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January 3, 1950


Appeals, Nos. 1978 and 179, Jan. T., 1949, from judgment of Court of Common Pleas No. 7 of Philadelphia County, Sept. T., 1948, No. 2643, in case of Elaine R. Richmond, by her Guardian, Harold C. Richmond et al., v. Lillian R. Otter et vir. Judgment affirmed.


Frank J. Eustace, Jr., with him Francis M. McAdams, for appellants.

John J. McDevitt, 3rd, with him Peter P. Liebert, 3rd, for appellee.

Before Maxey, C.j., Drew, Linn, Stern, Patterson, Stearne and Jones, JJ.

Author: Jones

[ 364 Pa. Page 192]


Elaine R. Richmond, a minor, acting by her father, as her natural guardian, and the father and the mother in their own right sued the defendants, Lillian R. Otter and her husband, for damages due to injuries to the minor allegedly caused by the wife-defendant's negligent operation of an automobile. At trial, the plaintiff suffered a voluntary non-suit as to the husband-defendant and the case was proceeded with against Mrs. Otter alone. The jury returned a verdict for the defendant whereon the court below, after refusing the plaintiffs' motion for a new trial, entered judgment from which the plaintiffs have appealed.

The appellants assign for error the lower court's refusal of a new trial. The motion therefor was based on three reasons, viz., (1) that the verdict was against the weight of the evidence and the law, (2) that the trial judge failed to instruct the jury properly with respect to the duty of an automobile driver toward a child on the highway, and (3) that the court's charge was capable of misleading the jury into thinking that, if they found the defendant was operating the automobile at a proper rate of speed, they could, without more, find for the defendant. These reasons constitute the subject-matter of the questions involved as stated by the appellants. The first question requires reference to the evidence, all of which was adduced by the plaintiffs; the defendant offered none. However, consisting as it does of oral testimony, it was for the jury to appraise, even though uncontradicted, and to accredit or reject accordingly: Nanty-Glo Boro. v. American Surety Co., 309 Pa. 236, 238, 163 A. 523, quoting with approval from Reel v. Elder, 62 Pa. 308, 316; see, also, Aaron v. Strausser, 360 Pa. 82, 85-86,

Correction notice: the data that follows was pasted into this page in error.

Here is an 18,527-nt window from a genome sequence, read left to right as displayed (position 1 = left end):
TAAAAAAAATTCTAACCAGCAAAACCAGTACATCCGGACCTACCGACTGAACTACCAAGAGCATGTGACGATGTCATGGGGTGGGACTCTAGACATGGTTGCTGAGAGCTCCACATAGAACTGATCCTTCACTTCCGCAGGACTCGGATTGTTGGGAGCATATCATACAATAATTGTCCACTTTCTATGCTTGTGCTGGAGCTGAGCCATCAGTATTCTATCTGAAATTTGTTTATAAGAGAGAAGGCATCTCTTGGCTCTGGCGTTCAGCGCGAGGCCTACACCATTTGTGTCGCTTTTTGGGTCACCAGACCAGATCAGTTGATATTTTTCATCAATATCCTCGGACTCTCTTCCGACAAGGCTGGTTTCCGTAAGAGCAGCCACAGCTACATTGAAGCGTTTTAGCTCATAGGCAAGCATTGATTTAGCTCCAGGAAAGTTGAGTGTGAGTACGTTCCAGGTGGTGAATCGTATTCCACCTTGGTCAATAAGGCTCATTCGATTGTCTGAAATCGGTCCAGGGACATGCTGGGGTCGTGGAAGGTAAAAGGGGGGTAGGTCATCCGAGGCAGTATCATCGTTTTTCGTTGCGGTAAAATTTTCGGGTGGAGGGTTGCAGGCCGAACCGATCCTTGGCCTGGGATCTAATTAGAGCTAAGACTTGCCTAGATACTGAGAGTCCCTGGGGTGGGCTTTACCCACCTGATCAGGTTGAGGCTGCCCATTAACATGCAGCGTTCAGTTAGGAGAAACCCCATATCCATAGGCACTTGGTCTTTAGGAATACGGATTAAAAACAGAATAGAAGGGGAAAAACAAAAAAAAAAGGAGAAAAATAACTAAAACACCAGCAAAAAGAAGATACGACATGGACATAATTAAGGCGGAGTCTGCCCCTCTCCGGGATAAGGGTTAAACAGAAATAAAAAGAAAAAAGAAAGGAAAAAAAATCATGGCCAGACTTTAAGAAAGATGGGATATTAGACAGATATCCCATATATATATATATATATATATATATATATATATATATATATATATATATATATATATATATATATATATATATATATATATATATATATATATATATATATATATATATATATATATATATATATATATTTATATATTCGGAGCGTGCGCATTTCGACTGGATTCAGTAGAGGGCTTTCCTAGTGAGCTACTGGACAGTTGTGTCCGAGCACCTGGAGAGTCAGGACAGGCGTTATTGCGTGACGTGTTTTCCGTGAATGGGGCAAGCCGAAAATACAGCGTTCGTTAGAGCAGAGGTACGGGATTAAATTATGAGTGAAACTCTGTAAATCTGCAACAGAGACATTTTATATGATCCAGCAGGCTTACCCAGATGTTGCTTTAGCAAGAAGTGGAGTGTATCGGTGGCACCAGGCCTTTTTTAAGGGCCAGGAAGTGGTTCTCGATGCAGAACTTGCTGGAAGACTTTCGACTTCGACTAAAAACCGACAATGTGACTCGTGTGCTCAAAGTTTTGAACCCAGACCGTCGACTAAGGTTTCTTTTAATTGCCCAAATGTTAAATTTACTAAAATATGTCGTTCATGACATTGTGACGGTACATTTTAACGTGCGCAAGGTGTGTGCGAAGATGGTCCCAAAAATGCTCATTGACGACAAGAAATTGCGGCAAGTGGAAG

[ 364 Pa. Page 19359]

A.2d 910; and District of Columbia's Appeal, 343 Pa. 65, 79, 21 A.2d 883. No question of the trial court's rulings on evidence is involved. Consequently, in passing upon the appellants' contention that the verdict is against the weight of the evidence, we need refer only to such of the testimony, including the reasonable inferences deducible therefrom, as supports the verdict.

So viewed, the record discloses the following. While Mrs. Dotter was driving an automobile westwardly on Gravers Lane, Philadelphia, about five o'clock on a bright, sunny afternoon in June 1948, the car struck the minor plaintiff, a little girl then four and a half years old, while the child was running across Gravers Lane in front of her home on that street. At the point of accident, the road was high crowned, had a twenty-one foot cartway and was without curbs. As seen by a witness for the plaintiff at some two hundred to three hundred feet from the point of accident, Mrs. Otter's automobile was travelling "Not fast at all;... around about 20 miles an hour." The child, accompanied by a playmate, had just run across the street, stopped momentarily at the side and then suddenly ran back into the street, crossed half way over, seemed to stoop as if to pick up something, continued on and was struck by the right front fender of Mrs. Otter's automobile, -- all this happening within the space of a few seconds. While the child was along the side of the street to which she first ran, a car parked on that side obscured her from the view of a person approaching on the highway from the direction Mrs. Otter was coming. The latter apparently brought her automobile to a stop almost at the moment of contact with the child. There were no tire marks on the highway's surface to indicate a sudden or abrupt stop. Nor was the child struck violently. Her physical injuries consisted of some scratches and bruises on her

[ 364 Pa. Page 194]

    right arm and her right side and a cut back of her right knee. Her mouth and tongue were also cut, but there were no evidences of blood on the highway. None of these injuries requires stitches. There was a lump on the back of the child's head, but without abrasion or cut, where she had hit when she fell to the street upon being struck by the automobile. She had no broken bones or fractures. There was shock and some slight concussion as a result of ...

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